APPEAL from the Circuit Court of Cook County; the Hon. THOMAS
FITZGERALD, Judge, presiding.
MR. JUSTICE MCNAMARA DELIVERED THE OPINION OF THE COURT:
Defendant, Joseph Ramos, was charged with the murder of Vincente Tavizone. A jury found him guilty of that crime and the court sentenced him to 14 to 25 years. On appeal defendant contends that he was not proved guilty beyond a reasonable doubt, and that the trial court committed reversible error in denying his motion for a new trial, thus preventing newly discovered evidence from being introduced.
On the evening of September 24, 1976, the decedent was shot to death in a tavern located at 1461 West Irving Park Road in Chicago. Ms. Estella Cuevas, a bartender, was the only employee on duty at the time. Cuevas testified that defendant, the former owner of the tavern and her former employer, was seated at the bar. Two patrons, one of whom was decedent, began quarreling and shoving each other. Defendant summoned one of the two men to the bar and talked to him. After the conversation with defendant, however, the man resumed the quarrel with decedent. Cuevas testified that defendant left the bar and walked to the scene of the argument. He grabbed decedent by the neck and drew a gun; she testified on cross-examination that defendant grabbed decedent by the collar of his T-shirt; and at the preliminary hearing she stated that defendant grabbed decedent by the arm. Cuevas further testified that defendant struck decedent across the head with the butt end of the gun three times. Before the third blow was struck, decedent was covering his face with his hands and was bent over near the front door of the tavern. She heard a shot fired and saw defendant with the gun in his hand. At first Cuevas could not see the decedent after the shot was fired because her vision of the floor where he was outstretched was blocked by the bar. She then saw decedent lying face down in a pool of blood a few feet from the front door. Defendant was bent over decedent. Defendant left the tavern, carrying the gun in his hand.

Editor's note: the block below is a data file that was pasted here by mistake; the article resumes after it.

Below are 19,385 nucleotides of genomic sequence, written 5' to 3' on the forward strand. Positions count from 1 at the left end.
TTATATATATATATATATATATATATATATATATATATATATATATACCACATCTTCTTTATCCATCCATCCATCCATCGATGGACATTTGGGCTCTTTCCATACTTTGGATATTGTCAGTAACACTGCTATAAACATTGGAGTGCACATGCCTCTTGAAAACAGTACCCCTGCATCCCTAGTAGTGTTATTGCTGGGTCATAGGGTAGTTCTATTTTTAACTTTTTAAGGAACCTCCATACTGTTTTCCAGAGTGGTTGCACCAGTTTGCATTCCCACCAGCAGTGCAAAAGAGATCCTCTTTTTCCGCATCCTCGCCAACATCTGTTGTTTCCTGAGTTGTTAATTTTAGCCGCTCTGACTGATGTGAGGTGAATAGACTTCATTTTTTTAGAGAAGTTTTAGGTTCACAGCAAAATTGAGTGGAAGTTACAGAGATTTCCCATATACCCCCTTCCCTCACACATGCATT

Cuevas was about 15 feet from the occurrence, and approximately 11 patrons were watching the altercation. Cuevas was in the middle of the bar and, although she was serving drinks, she had a view of the entire incident. She testified on cross-examination that she had stated at the preliminary hearing she had her back to the scene and was serving drinks when she heard the shot. She also testified that she did not remember whether decedent was with anyone in the tavern; it was stipulated she had informed the police that decedent entered the tavern with three or four other men.